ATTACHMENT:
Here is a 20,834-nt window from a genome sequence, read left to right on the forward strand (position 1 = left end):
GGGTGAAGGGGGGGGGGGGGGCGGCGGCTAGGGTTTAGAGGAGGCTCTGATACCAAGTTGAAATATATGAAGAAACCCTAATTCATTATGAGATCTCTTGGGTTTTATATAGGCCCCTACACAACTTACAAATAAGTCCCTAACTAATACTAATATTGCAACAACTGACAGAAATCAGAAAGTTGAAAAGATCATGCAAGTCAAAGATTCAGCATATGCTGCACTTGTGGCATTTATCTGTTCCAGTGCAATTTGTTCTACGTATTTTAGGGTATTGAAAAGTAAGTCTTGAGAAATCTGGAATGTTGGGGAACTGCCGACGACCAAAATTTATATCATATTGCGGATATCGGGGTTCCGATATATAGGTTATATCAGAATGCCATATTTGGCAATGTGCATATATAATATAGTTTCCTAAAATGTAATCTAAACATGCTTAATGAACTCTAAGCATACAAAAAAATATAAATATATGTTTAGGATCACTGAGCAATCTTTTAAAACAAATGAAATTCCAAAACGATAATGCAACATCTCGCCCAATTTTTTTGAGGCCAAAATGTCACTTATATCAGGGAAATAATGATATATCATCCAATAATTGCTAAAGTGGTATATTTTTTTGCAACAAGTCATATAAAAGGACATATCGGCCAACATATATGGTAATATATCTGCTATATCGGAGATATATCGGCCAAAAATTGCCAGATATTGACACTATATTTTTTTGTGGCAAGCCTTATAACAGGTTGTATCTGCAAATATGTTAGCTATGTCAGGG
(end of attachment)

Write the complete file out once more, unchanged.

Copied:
Here is a 20,834-nt window from a genome sequence, read left to right on the forward strand (position 1 = left end):
GGGTGAAGGGGGGGGGGGGGGCGGCGGCTAGGGTTTAGAGGAGGCTCTGATACCAAGTTGAAATATATGAAGAAACCCTAATTCATTATGAGATCTCTTGGGTTTTATATAGGCCCCTACACAACTTACAAATAAGTCCCTAACTAATACTAATATTGCAACAACTGACAGAAATCAGAAAGTTGAAAAGATCATGCAAGTCAAAGATTCAGCATATGCTGCACTTGTGGCATTTATCTGTTCCAGTGCAATTTGTTCTACGTATTTTAGGGTATTGAAAAGTAAGTCTTGAGAAATCTGGAATGTTGGGGAACTGCCGACGACCAAAATTTATATCATATTGCGGATATCGGGGTTCCGATATATAGGTTATATCAGAATGCCATATTTGGCAATGTGCATATATAATATAGTTTCCTAAAATGTAATCTAAACATGCTTAATGAACTCTAAGCATACAAAAAAATATAAATATATGTTTAGGATCACTGAGCAATCTTTTAAAACAAATGAAATTCCAAAACGATAATGCAACATCTCGCCCAATTTTTTTGAGGCCAAAATGTCACTTATATCAGGGAAATAATGATATATCATCCAATAATTGCTAAAGTGGTATATTTTTTTGCAACAAGTCATATAAAAGGACATATCGGCCAACATATATGGTAATATATCTGCTATATCGGAGATATATCGGCCAAAAATTGCCAGATATTGACACTATATTTTTTTGTGGCAAGCCTTATAACAGGTTGTATCTGCAAATATGTTAGCTATGTCAGGG